Stanton Street Synagogue, also known as Stanton Street Shul and Congregation Bnai Jacob Anshei Brzezan (Yiddish: קאנגרעגיישאן בני יעקב אנשי ברזעזאן, "Congregation Sons of Jacob, People of Brzezan"), is a historic synagogue located at 180 Stanton Street on the Lower East Side of Manhattan, New York. It was constructed in 1913 by a landsmanschaft from the town of Brzezan in southeast Galicia (now in Ukraine). One of the few surviving tenement-style synagogues, it was listed on the National Register of Historic Places in 2002.
That same year, the synagogue’s congregants went to court over an attempt by its rabbi and board members to sell the aging structure to an organization run by a Jesuit priest. The resultant settlement and media attention led to a resurgence in interest in the synagogue. In 2012 its membership stands at about 100 congregants, representing a wide, intergenerational mix. Founded as an Orthodox house of worship, the Stanton Street Synagogue has been headed by rabbis promoting the stream of Open Orthodoxy since 2006.
In keeping with its Open Orthodox approach, the synagogue schedules frequent musical performances and events. These include "traditional Jewish music...Jewish rock 'n' roll, klezmer and avant-garde jazz" performances.The synagogue has also hosted art exhibitions. For Shavuot 2004, it commissioned artist David Friedman to produce "Borsch and Coffee: Floral Abstractions", an exhibition of 16 paintings in the downstairs Kiddush hall. Friedman incorporated "pigment, acrylic, ink, spray paint, marker, gold powder and, yes, borsch juice and coffee grounds" into his art, the latter as a tribute to one of the nonagenarian congregants who sets up the coffee and Kiddush on Shabbat mornings.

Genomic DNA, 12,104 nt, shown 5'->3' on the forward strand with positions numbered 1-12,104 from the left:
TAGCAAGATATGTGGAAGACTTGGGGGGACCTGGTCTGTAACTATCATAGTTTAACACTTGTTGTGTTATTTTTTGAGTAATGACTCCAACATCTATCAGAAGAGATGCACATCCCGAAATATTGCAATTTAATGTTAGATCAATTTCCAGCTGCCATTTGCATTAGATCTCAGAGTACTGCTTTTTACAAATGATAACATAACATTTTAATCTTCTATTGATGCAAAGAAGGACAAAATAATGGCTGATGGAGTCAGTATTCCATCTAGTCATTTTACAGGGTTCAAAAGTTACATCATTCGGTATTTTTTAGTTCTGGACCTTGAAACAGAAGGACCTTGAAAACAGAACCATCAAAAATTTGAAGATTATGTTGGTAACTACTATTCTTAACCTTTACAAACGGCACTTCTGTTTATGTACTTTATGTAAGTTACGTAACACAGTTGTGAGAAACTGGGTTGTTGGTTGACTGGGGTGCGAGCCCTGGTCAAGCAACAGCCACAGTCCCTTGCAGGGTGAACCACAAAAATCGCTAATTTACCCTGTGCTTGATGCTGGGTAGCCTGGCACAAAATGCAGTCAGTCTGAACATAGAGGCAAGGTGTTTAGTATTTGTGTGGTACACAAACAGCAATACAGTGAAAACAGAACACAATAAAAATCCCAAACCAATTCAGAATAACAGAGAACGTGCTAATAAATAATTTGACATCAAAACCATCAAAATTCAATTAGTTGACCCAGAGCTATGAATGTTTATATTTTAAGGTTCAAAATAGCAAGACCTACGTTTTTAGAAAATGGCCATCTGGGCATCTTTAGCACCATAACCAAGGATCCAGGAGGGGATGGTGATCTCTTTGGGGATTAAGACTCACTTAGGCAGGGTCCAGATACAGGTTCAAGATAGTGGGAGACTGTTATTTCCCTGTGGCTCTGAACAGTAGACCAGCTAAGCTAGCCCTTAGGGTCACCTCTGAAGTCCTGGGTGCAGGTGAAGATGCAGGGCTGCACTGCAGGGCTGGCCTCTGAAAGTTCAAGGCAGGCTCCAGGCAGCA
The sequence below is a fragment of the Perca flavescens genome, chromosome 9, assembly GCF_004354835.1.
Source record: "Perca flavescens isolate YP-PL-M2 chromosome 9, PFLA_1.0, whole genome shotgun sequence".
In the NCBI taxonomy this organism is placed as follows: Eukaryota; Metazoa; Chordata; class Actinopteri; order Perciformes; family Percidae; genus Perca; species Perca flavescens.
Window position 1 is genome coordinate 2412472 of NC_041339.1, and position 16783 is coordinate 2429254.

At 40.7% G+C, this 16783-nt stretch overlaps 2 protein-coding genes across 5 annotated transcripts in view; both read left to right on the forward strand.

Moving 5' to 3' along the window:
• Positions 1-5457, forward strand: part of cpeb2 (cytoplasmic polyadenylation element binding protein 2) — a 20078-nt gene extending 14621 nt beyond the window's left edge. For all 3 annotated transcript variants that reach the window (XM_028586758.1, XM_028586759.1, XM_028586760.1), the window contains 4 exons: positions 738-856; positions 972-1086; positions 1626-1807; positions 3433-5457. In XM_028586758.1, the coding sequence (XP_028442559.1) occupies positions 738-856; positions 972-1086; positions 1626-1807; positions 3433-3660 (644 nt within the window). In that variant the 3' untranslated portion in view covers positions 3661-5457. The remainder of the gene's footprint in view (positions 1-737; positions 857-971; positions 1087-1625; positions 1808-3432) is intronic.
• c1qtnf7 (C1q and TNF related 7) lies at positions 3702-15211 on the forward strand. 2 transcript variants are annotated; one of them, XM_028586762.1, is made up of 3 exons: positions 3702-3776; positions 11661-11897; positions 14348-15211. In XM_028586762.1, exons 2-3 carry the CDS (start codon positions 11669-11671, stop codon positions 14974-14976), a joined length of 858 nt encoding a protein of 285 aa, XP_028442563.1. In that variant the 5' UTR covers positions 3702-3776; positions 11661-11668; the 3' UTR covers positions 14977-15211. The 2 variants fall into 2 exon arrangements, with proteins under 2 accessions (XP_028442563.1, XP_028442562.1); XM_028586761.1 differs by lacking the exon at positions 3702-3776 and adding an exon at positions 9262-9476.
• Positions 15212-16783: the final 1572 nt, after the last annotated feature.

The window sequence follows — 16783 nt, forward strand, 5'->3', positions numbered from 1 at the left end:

Since 2004, the synagogue has been at the center of an annual sidewalk chalking event memorializing the victims of the Triangle Shirtwaist Factory fire of March 25, 1911. Artists and synagogue board members inscribe the victims' names in chalk in front of the victims' former homes.
In Popular Culture:
In the 1970s,The Village Voice reporter Paul Cowan came across the synagogue and included it in his book, The Tribes of America (Doubleday, 1979).Cowan went on to write a best-selling book about the synagogue and its rabbi, Rabbi Joseph Singer, titled An Orphan in History: One man's triumphant search for his Jewish roots (Doubleday, 1982).